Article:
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Readers weigh in on my vintage Proctor-Silex JuicIt

Juicit ONE (1 of 1)Who knew that the Proctor-Silex JuicIt I found on eBay was such a cult item? After I wrote about my hunt for one these vintage juicers, emails and even a snail mail or two kept coming to expound further on the virtues of the Juicit.

“A new Proctor Silex Juicit was one of the first things we purchased 23 years ago when we moved from L.A. to northern San Diego County and our new home set amidst 400 orange trees. I have personally squeezed about two pitchers per week for the past two decades -- and still it performs well.  That's about 2,300 pitchers,” writes one reader.

A reader from Pacific Palisades tells me: “Mine was a wedding gift in 1976. It's beat-up looking and a bit corroded, but still works well. This time of year it gets a workout taking care of the profusion of oranges on my backyard tree (two months' worth of fresh-squeezed joy). “

Another in Santa Barbara, writes: “I had a JuicIt back in the '70s, one that I used to make my daily fresh orange juice without ever a hitch. I remember juicing a crate of oranges in one sitting for a brunch party during which I was going to serve Mimosas.  

Anyway, over time and with moving, I lost my JuicIt.... And then, about two years ago, I found a JuicIt at a garage sale. I found another one, but without the porcelain reamer. I bought it anyway so I would have a spare in case the first motor ever ran down.... I continue to go to garage sales, hoping to find at least one or two more of these treasures, not to hoard them, but to make sure that I will have at least one more spare, and hopefully to be able to give one to each of my kids when they establish their own households. “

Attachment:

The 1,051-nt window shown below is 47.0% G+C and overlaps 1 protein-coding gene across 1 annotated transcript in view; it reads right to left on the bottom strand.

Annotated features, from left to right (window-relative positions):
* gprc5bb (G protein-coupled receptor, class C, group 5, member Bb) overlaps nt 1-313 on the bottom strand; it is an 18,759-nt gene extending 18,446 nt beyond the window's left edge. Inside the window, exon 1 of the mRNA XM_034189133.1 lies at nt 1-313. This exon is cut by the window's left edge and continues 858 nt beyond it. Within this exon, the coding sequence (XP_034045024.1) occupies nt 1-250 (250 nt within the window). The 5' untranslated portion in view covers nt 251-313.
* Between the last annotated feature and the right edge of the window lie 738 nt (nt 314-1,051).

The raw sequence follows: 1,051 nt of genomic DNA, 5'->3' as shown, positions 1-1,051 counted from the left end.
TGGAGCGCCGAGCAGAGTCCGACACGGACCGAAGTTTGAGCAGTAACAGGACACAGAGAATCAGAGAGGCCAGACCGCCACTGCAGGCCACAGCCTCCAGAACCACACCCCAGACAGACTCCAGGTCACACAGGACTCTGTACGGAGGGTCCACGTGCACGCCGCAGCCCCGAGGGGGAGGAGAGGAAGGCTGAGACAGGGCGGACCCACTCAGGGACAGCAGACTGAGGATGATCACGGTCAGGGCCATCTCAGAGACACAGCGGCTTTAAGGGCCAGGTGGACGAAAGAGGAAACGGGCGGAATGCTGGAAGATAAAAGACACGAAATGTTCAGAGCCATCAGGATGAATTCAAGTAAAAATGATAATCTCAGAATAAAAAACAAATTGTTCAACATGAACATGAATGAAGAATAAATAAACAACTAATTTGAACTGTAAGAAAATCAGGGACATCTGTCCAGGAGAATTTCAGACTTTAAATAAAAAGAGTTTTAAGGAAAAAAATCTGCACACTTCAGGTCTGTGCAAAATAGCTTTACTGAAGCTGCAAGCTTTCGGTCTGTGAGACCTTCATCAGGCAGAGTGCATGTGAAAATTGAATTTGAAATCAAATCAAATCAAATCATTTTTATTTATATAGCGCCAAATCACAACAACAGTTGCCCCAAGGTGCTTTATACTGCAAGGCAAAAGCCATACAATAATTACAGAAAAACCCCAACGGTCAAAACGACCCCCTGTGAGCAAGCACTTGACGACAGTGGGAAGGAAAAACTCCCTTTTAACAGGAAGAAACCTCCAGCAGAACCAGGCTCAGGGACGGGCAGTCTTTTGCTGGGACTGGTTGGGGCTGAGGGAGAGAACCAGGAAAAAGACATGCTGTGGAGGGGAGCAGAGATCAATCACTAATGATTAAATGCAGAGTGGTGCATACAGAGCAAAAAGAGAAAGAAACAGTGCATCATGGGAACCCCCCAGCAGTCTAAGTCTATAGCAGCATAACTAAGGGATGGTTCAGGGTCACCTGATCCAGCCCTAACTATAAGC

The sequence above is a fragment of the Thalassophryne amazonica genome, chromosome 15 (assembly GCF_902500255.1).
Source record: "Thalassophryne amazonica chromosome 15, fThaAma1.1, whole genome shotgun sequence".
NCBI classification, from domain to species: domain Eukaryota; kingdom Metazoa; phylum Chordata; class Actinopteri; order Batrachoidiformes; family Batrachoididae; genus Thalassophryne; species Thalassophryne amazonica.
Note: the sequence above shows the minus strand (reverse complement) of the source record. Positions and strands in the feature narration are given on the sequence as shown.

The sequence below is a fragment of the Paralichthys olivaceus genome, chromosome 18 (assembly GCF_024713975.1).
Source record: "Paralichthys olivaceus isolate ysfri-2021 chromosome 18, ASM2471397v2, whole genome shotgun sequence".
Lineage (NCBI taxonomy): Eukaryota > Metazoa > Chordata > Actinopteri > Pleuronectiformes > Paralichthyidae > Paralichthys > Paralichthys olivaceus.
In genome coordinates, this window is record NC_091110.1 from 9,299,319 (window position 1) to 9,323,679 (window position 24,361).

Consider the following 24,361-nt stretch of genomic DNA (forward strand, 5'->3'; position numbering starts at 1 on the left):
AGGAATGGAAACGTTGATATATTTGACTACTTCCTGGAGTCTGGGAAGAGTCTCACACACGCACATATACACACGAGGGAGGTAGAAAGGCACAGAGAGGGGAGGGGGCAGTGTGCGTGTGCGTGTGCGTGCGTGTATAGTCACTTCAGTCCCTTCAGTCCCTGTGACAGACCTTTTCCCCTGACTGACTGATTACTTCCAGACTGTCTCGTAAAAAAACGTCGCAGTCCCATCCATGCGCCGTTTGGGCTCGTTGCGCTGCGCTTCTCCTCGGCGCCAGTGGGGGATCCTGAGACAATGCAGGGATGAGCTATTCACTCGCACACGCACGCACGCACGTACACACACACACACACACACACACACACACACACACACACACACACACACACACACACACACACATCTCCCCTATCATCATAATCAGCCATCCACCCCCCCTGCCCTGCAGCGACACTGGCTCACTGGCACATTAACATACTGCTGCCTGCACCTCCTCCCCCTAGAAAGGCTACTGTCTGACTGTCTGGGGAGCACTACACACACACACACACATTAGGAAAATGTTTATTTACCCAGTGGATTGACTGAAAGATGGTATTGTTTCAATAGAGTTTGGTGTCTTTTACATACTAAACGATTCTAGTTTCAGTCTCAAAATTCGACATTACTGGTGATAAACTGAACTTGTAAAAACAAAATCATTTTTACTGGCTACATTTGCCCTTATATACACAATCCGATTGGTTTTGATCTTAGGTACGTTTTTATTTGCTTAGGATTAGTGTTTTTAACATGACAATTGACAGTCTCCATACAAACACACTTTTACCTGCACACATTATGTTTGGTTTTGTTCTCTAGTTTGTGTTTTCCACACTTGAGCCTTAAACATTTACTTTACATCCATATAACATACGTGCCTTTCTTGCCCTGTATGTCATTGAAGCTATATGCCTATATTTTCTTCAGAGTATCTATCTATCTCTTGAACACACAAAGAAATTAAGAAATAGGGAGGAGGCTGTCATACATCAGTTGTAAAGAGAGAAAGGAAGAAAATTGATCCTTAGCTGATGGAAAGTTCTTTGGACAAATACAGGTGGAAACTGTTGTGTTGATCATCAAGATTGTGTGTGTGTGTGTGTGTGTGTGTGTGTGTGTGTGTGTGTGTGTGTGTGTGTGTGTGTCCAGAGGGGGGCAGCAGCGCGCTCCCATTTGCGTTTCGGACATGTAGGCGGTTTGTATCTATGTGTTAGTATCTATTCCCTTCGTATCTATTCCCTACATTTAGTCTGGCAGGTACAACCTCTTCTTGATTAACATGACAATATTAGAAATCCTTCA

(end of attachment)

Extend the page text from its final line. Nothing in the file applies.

He has a bone to pick with me, though. “You have now told the world what a treasure the JuicIt truly is.  What this means is that people will hold on to their JuicIts, not put them up at garage sales, or charge exorbitant prices to get them off of the Internet. Though all that you said is true, perhaps you could retract your column, claim that the JuicIt is old technology, and tout the benefits of electronic-based plastic juicers. At least until I can find just two more.”

Sorry, no can do.

Someone else sent in this testimonial: “I have been using the same model for decades and love it.  I started having trouble with it 15 years ago, so I took it apart and put in new grease and all was fine.  The motor is very big, and that is why it works so well. I, like you, picked up a spare one on eBay about 9 years ago just in case mine ever stopped working, but so far I haven't needed it.”

I’m stunned at the number of passionate JuicIt devotees out there. Sorry, holding on to mine now that I’ve got it. (And looking for a spare.)

A couple of readers, though, had backup juicers to recommend, namely the Black & Decker Citrus Mate Plus and the Waring Pro.

The most recent letter is from a reader seconding my championing of the JuicIt, but wondering how to solve the problem of juicing pomegranate?

Anybody out there have the perfect juicer for that?

ALSO:

Found at Last: a vintage citrus juicer

Object of Desire: Congee

Cookbook Watch: 'The Art of Cooking Vegetables'

-- S. Irene Virbila
Twitter.com/sirenevirbila

Photos: vintage Proctor-Silex juicer. Credit: S. Irene Virbila/Los Angeles Times.

 
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